Remember Jobster? Of course you do. How could any recruiter forget the soap opera story of this company founded by a former White House staffer who, as CEO, burned through $46 million before he departed at the end of 2007?
Besides spending like it was 1999, Jobster changed, enhanced, modified, enlarged, annexed — choose your favorite adjective — business models often enough that the enterprise resembled Mrs. Winchester’s house. All of this playing out quite publicly via leaks, corporate PR, and the CEO’s own (defunct) blog.
In fairness to the now departed Jason Goldberg, he was a visionary. When Jobster launched in 2004 it tapped into the then-unnamed and not even recognized phenom we now all know as social recruiting. To briefly, and only inadequately, explain it, Jobster was a corporate recruiter’s tool to tap the connections of the company’s employees; a digital employee referral program.
Over the next three-plus years Goldberg made well-timed investments, buying a job search engine called WorkZoo, a job tagging service called Jobby, and the blog Recruiting.com. Jobster would eventually relaunch as a career networking site, loosely tying in the referral program of its youth and bits and pieces of the acquisitions. Much of the best parts, however, languished, suggesting the visionary lacked a vision.
Now, just about two years after Goldberg announced he would leave the company, Jobster has been reborn as a recruiting services provider with the name Recruiting.com, which it adopted in the spring. Jobster.com lives on as a classic job board where you can pay to post.
The product now that is the hope of the investors who have poured some $55 million into Recruiting.com nee Jobster is a sourcing, searching, and organizational tool. It’s an ATS without the jobs; candidates only.
The key job of Recruiting.com is to quickly search your talent database (Talent Bank), which can be imported from multiple sources, including an ATS. A recruiter drives — there’s no job matching here. The process relies on keyword combinations or Boolean search to produce relevancy ranked lists of candidates. These prospects can be organized into folders named as the user desires.
Now what does this sound like? Say it with me, “ATS.” Or, if you prefer, “talent acquisition system.”
Jeff Dixon, the VP of product who handled the demo, was insistent that Recruiting.com is not an ATS. For one, he says, there are no jobs in the system. And without a req and the candidates associated with it, there is no tracking.
In that sense, he’s quite right. He’s also right that many of the systems on the market do a poor job of sourcing. Some of course, do a fine job. The bigger, beefier, and costlier ones can search internal and external candidate databases, social networks, and the web at large, creating lists of prospects and handle the contact management. Just this week a new tool from Jobvite was released that can do the same.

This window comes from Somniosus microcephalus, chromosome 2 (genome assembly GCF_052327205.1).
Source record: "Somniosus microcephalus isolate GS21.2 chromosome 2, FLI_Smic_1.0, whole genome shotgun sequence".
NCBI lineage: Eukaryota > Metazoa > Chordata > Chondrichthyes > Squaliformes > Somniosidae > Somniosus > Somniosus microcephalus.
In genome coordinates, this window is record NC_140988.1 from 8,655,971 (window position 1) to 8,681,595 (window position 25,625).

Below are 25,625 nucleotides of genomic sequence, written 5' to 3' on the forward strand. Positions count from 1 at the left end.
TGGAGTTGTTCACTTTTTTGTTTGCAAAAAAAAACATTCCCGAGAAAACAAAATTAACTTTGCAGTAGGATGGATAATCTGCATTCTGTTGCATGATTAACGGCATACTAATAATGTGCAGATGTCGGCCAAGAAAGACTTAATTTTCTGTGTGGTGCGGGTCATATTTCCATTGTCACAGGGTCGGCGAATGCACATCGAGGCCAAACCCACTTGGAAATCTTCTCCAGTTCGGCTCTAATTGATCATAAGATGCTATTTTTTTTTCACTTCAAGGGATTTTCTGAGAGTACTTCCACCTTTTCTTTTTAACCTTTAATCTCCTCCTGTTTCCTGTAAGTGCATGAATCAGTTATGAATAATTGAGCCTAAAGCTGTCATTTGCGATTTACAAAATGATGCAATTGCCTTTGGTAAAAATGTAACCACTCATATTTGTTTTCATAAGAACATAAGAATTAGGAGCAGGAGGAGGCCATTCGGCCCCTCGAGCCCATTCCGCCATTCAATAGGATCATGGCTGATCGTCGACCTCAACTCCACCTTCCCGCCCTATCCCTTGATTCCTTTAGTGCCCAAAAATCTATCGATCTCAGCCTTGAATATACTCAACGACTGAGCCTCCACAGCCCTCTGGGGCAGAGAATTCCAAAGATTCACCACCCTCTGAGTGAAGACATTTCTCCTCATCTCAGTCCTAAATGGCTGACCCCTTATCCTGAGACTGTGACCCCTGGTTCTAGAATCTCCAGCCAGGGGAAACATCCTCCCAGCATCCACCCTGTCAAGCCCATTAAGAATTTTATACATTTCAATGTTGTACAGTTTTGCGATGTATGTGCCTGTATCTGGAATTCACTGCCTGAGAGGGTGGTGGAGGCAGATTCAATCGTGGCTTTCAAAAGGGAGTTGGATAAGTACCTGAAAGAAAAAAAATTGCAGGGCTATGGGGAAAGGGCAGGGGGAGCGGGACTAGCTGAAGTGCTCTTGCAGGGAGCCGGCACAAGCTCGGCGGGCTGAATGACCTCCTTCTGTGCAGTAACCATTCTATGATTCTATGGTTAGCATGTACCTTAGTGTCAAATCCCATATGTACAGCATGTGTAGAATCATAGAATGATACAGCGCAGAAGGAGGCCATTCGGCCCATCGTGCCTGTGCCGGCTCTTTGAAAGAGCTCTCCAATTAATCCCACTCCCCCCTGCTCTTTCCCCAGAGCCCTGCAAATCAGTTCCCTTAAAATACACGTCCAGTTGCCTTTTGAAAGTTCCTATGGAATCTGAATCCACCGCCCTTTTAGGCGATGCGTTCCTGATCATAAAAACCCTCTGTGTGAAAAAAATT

Dixon, though, says Recruiting.com’s market research revealed that even users of these systems find them intimidating. That’s my word, not his. What he actually said was, “What you hear (from recruiters) is ‘My ATS is a necessary evil’.”
Recruiters either can’t source from their ATS (very unlikely), find it too difficult (much more likely), don’t know how (?), or simply don’t. The latter is my choice for the most probable explanation for a datapoint from Dixon that one of Recruiting.com’s test companies discovered that 40 percent of its hires sourced externally were already in the ATS.
Think of the waste, even if the percentage was half that.
Considering that many companies have decimated their recruiter ranks, Recruiting.com may have just caught the tide of another trend, not as glamorous as social recruiting, but eminently more marketable in this economy: efficiency.
“Our tool is much more of a how-do-we-make-the-lives-of-recruiters-easier approach,” Dixon said.
My demo didn’t cover all the ground, but compared to some ATS search demos I’ve seen, Recruiting.com is simple to use. Once, that is, you have built the Talent Bank index. Some ATS databases are easier to port to Recruiting.com than others. Inbound resumes still go through your ATS or can be processed by a Recruiting.com connection, which I didn’t have time to see.
Capturing and parsing data from LinkedIn I did see and it was a snap. Dixon told me it was equally easy for resumes found elsewhere on the web. As a pure sourcing tool, it’s not as versatile as some of what’s coming on the market now, but it does the job.
Oddly, Recruiting.com shies away from the social networks. Certainly the unpredictability of formats and the content, as well as the accessibility issues are all, undoubtedly, part of the reason. But Recruiting.com CEO Jeff Seely’s belief that social networking is not recruiting’s “secret sauce,” as he put it, is a factor.
“I just don’t get it,” he candidly said during a conversation earlier this week. “I’m a reluctant participant in Facebook. I’m not on Twitter.” He believes that the social networks will never be fertile ground for recruiters.
So in the year after he assumed the CEO job, he decided the company’s best bet was focusing on products to improve business performance. With Recruiting.com, that’s what he has done. It’s a bet that needs $55 million just to cover.
You can see Recruiting.com for yourself if you are heading to Chicago next week for HR Tech. The company will officially unveil the new product at the show.